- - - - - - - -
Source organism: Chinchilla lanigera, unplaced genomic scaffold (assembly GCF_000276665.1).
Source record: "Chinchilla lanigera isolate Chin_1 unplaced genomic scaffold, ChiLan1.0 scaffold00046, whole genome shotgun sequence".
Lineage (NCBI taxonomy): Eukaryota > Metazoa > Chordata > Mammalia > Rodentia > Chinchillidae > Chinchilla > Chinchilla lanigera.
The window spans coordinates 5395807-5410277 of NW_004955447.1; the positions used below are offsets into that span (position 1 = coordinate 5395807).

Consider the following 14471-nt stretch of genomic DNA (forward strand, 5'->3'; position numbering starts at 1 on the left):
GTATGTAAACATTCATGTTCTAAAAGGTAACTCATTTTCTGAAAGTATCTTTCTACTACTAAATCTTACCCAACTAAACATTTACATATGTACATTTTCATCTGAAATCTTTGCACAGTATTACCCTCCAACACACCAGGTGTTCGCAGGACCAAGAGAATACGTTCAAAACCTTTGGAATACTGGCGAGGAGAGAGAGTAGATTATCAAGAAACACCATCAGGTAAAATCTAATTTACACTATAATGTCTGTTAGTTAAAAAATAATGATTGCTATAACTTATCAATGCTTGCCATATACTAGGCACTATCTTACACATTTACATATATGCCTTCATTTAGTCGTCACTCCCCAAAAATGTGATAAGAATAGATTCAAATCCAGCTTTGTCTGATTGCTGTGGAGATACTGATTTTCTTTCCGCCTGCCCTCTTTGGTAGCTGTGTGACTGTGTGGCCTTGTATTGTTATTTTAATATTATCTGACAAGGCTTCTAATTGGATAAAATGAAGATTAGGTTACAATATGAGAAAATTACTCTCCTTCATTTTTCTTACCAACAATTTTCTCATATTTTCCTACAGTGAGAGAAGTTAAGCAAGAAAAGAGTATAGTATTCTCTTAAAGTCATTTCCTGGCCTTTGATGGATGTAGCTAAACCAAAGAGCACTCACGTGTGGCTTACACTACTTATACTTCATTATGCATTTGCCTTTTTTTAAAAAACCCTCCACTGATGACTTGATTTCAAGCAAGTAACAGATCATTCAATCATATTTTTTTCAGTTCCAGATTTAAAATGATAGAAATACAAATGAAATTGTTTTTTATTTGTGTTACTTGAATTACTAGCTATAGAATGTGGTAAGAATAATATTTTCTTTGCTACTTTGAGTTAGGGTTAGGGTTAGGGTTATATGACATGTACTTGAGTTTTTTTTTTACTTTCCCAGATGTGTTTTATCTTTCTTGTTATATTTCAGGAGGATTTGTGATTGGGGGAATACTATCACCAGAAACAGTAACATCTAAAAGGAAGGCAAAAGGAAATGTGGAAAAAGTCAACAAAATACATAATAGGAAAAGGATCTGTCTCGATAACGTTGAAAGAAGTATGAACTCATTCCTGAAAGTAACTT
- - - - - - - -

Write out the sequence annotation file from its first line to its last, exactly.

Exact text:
Source organism: Chinchilla lanigera, unplaced genomic scaffold (assembly GCF_000276665.1).
Source record: "Chinchilla lanigera isolate Chin_1 unplaced genomic scaffold, ChiLan1.0 scaffold00046, whole genome shotgun sequence".
Lineage (NCBI taxonomy): Eukaryota > Metazoa > Chordata > Mammalia > Rodentia > Chinchillidae > Chinchilla > Chinchilla lanigera.
The window spans coordinates 5395807-5410277 of NW_004955447.1; the positions used below are offsets into that span (position 1 = coordinate 5395807).

Consider the following 14471-nt stretch of genomic DNA (forward strand, 5'->3'; position numbering starts at 1 on the left):
GTATGTAAACATTCATGTTCTAAAAGGTAACTCATTTTCTGAAAGTATCTTTCTACTACTAAATCTTACCCAACTAAACATTTACATATGTACATTTTCATCTGAAATCTTTGCACAGTATTACCCTCCAACACACCAGGTGTTCGCAGGACCAAGAGAATACGTTCAAAACCTTTGGAATACTGGCGAGGAGAGAGAGTAGATTATCAAGAAACACCATCAGGTAAAATCTAATTTACACTATAATGTCTGTTAGTTAAAAAATAATGATTGCTATAACTTATCAATGCTTGCCATATACTAGGCACTATCTTACACATTTACATATATGCCTTCATTTAGTCGTCACTCCCCAAAAATGTGATAAGAATAGATTCAAATCCAGCTTTGTCTGATTGCTGTGGAGATACTGATTTTCTTTCCGCCTGCCCTCTTTGGTAGCTGTGTGACTGTGTGGCCTTGTATTGTTATTTTAATATTATCTGACAAGGCTTCTAATTGGATAAAATGAAGATTAGGTTACAATATGAGAAAATTACTCTCCTTCATTTTTCTTACCAACAATTTTCTCATATTTTCCTACAGTGAGAGAAGTTAAGCAAGAAAAGAGTATAGTATTCTCTTAAAGTCATTTCCTGGCCTTTGATGGATGTAGCTAAACCAAAGAGCACTCACGTGTGGCTTACACTACTTATACTTCATTATGCATTTGCCTTTTTTTAAAAAACCCTCCACTGATGACTTGATTTCAAGCAAGTAACAGATCATTCAATCATATTTTTTTCAGTTCCAGATTTAAAATGATAGAAATACAAATGAAATTGTTTTTTATTTGTGTTACTTGAATTACTAGCTATAGAATGTGGTAAGAATAATATTTTCTTTGCTACTTTGAGTTAGGGTTAGGGTTAGGGTTATATGACATGTACTTGAGTTTTTTTTTTACTTTCCCAGATGTGTTTTATCTTTCTTGTTATATTTCAGGAGGATTTGTGATTGGGGGAATACTATCACCAGAAACAGTAACATCTAAAAGGAAGGCAAAAGGAAATGTGGAAAAAGTCAACAAAATACATAATAGGAAAAGGATCTGTCTCGATAACGTTGAAAGAAGTATGAACTCATTCCTGAAAGTAACTT